All the talk about “pink slime” had us wondering, “What other weird things have we been eating?!” While the answers provided by the foodies at Consumer Reports often didn’t come with illustrative names such as pink slime, it did leave us a better bit informed — and a lot less hungry!
Aside from “ammoniated beef” (the food industry’s term for pink slime, or ammonia gas-treated ground meat) here’s what else we all probably scarfed down:
- Castoreum — An extract made from dried, ground-up “sacs located by the anal glands of beavers.” It can be added to foods (“especially as vanilla flavoring,” says Wikipedia) such as gums, alcohol, candy and baked goods.
- Bacteriophages — If you remember your bio-chem days, this is the technical name for viruses that kill other viruses. It’s sprayed onto “ready-to-eat” meat products to kill the bug that responsible for listeriosis infections.
- Transglutaminase — It’s the enzyme that “glues” pieces of meat together. And while it won’t be listed on a product’s label, if you’ve ever eaten something made with “reformed and shaped chicken breast” or “formed turkey thighs,” then you’ve scarfed down some of this goo, too.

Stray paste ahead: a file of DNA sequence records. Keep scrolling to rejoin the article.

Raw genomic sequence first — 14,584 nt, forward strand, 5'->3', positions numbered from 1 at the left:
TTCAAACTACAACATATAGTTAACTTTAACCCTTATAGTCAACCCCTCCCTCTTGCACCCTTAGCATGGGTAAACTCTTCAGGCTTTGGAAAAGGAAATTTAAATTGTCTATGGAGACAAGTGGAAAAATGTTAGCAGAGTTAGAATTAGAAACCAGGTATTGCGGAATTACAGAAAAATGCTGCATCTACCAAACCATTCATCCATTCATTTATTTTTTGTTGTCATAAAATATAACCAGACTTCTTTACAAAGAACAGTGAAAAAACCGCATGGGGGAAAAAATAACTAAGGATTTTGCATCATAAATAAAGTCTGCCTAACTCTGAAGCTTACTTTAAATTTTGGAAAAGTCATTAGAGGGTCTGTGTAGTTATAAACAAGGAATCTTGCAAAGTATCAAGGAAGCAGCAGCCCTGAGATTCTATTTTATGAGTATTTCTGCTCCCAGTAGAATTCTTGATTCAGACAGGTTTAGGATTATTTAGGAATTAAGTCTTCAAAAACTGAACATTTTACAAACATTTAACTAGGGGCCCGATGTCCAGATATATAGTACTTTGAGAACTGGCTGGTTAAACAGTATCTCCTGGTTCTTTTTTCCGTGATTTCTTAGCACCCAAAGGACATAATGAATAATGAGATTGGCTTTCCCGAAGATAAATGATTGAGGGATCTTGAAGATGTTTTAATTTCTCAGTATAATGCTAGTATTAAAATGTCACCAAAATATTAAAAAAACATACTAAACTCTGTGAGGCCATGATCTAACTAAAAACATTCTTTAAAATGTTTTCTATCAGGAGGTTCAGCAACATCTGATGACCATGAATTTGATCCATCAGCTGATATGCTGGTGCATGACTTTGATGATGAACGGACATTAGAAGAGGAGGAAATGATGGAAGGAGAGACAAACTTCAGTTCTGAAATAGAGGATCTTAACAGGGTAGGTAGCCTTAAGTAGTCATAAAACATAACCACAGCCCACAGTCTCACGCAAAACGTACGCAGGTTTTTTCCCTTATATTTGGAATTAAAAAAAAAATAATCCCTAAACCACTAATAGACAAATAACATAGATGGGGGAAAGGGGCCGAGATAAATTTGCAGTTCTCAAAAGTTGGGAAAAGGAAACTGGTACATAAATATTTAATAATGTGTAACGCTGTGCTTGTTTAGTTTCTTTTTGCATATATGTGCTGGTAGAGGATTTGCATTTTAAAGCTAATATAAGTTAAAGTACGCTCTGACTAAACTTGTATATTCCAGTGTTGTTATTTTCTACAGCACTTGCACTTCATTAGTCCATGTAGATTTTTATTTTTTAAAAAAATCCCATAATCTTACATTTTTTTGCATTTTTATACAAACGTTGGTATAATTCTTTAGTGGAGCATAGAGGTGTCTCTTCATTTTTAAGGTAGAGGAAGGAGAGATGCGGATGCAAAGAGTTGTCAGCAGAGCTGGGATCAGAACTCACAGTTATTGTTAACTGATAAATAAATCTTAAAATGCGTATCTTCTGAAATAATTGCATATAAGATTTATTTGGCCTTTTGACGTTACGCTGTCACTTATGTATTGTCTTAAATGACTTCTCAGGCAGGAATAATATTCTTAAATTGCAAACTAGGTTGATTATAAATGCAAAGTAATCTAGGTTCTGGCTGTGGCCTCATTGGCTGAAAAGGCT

- Rennet — A food additive that comes from the milk-fed calves stomachs used to thicken custards.
- Shellac — These secretions from the Asian lac bug are used to coat candies, pills and apples to give them a nice, smooth, shiny finish–just like the varnishes used on woodwork.
If you want the complete story on other additives we’ve probably stuffed down our pie holes unknowingly, check out Consumer Reports ShopSmart’s story (PDF): What’s really in our food.
Excuse us while we go start our own farm.